Oil Revenues, Government Spending Policy, and Growth

By El Anshasy, Amany A. | Public Finance and Management, April 1, 2012 | Go to article overview

Oil Revenues, Government Spending Policy, and Growth


El Anshasy, Amany A., Public Finance and Management


ABSTRACT

This study argues that government spending composition determines how oil abundance ultimately impacts growth. Using dynamic panel-data GMM and PMG techniques on a panel of oil exporters, we find that the negative growth effect of oil price volatility is channeled through fiscal policy. In particular, revenue windfalls may impede growth through at least three channels: (i) weakening the domestic tax base, (ii) lowering the social return on new public capital, and (iii) intensifying political spending pressures resulting from the accumulation of surpluses. The main policy implication for oil-exporting countries is that it is imperative to use strict fiscal rules, backed by the appropriate political incentives, to insulate public spending from oil cycles. Investing the surplus (in sovereign wealth funds) or retiring public debt amid oil windfalls would alleviate competitive rent-seeking pressures and enhance the social gains from revenue booms.

(ProQuest: ... denotes formulae omitted.)

1. INTRODUCTION

Since the 1970s, oil price cycles have been highly unpredictable. Fiscal policy in oil-exporting economies plays a significant role in managing the highly volatile and uncertain oil revenues. A notable characteristic of public finance in these countries is the strong pro-cyclicality of government expendi-tures and the non-oil operational balance in relation to oil price fluctuations (Villafuerte et al., 2010; El Anshasy & Bradley, 2011). Government spending usually acts as a key transmission mechanism of oil price shocks to the macro-economy (Husain et al, 2008; Pieschacon, 2009).

Meanwhile, it is well documented that oil exporters have experienced, on average, poor growth performance in the past few decades, a phenomenon often referred to as the resource curse. 2 Since the seminal work of Sachs and Warner (1995), a growing body of literature has emerged to identify some channels through which this growth deficit may occur.3 This paper raises the following question: Would the peculiar nature of fiscal policy in oil-exporting countries contribute to their growth deficit?

In particular, we study the growth effect of different types of government spending financed through fluctuating revenues while controlling for the effect of oil price fluctuations in a panel of oil exporters. The study has two underly-ing premises that have been neglected in the context of oil-exporting countries. First, public-spending policy decisions are inseparable from financing deci-sions. Hence, emphasizing the growth effect of one side of the budget can be misleading since it fails to account for the fact that every increase in spending has to be financed by raising revenue or accumulating more debt, and vice versa (Bleaney et al, 2001). Second, the composition of fiscal adjustments matters to long-run growth (Alesina & Perotti, 1996). The conventional prac-tice of using aggregate spending measures misses important effects of allocat-ing public funds among different uses. This can be of greater concern, espe-cially in the context of developing resource-rich economies.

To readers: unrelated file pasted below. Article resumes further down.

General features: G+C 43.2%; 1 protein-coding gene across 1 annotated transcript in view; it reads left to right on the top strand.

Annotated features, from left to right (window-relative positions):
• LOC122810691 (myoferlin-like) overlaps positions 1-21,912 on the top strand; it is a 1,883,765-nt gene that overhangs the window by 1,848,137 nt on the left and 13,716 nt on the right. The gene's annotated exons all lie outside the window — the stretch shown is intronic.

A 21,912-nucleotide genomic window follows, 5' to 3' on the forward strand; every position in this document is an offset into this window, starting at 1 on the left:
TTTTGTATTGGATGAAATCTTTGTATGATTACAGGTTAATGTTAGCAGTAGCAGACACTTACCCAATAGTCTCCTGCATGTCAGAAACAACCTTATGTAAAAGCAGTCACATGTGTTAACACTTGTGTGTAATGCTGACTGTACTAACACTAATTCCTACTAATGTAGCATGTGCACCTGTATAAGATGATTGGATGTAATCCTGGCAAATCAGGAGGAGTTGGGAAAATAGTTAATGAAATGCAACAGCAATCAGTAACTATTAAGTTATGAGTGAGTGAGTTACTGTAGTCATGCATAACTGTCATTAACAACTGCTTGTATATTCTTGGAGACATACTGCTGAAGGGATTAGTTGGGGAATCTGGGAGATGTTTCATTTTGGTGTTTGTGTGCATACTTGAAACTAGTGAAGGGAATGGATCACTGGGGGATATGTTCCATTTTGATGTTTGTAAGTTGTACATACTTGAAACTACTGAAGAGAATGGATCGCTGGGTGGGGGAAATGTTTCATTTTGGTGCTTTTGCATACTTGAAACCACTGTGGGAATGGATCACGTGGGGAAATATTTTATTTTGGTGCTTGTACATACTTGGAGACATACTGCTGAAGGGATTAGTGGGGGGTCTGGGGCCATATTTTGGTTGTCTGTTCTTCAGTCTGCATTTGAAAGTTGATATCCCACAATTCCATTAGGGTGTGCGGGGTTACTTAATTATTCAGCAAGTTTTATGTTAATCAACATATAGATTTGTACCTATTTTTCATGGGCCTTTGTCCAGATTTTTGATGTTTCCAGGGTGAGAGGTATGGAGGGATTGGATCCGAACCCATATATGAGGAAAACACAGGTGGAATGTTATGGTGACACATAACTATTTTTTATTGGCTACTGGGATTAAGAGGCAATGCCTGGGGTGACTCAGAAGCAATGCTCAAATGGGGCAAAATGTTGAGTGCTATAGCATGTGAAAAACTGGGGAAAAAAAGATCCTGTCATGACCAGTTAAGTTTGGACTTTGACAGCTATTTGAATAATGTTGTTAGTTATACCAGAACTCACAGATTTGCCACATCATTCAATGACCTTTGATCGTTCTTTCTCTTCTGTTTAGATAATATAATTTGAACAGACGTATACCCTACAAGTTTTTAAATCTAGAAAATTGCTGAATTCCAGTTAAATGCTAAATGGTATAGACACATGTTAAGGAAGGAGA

In this study, the growth effect of fiscal policy materialize not only through government size, but also through two more channels: (i) the compo-sition of public expenditures, which manifests the political elite's choice to allocate a significant proportion of the resource rent among different public uses; (ii) the method of financing expenditures, which reflects the extent to which the government is fiscally dependent on the natural resource. The main argument we advance is that fiscal policy choices may turn oil windfalls into a curse in some countries and a blessing in others. By the same token, govern-ment spending policy can cushion the economy amid negative oil shocks, thereby restoring growth.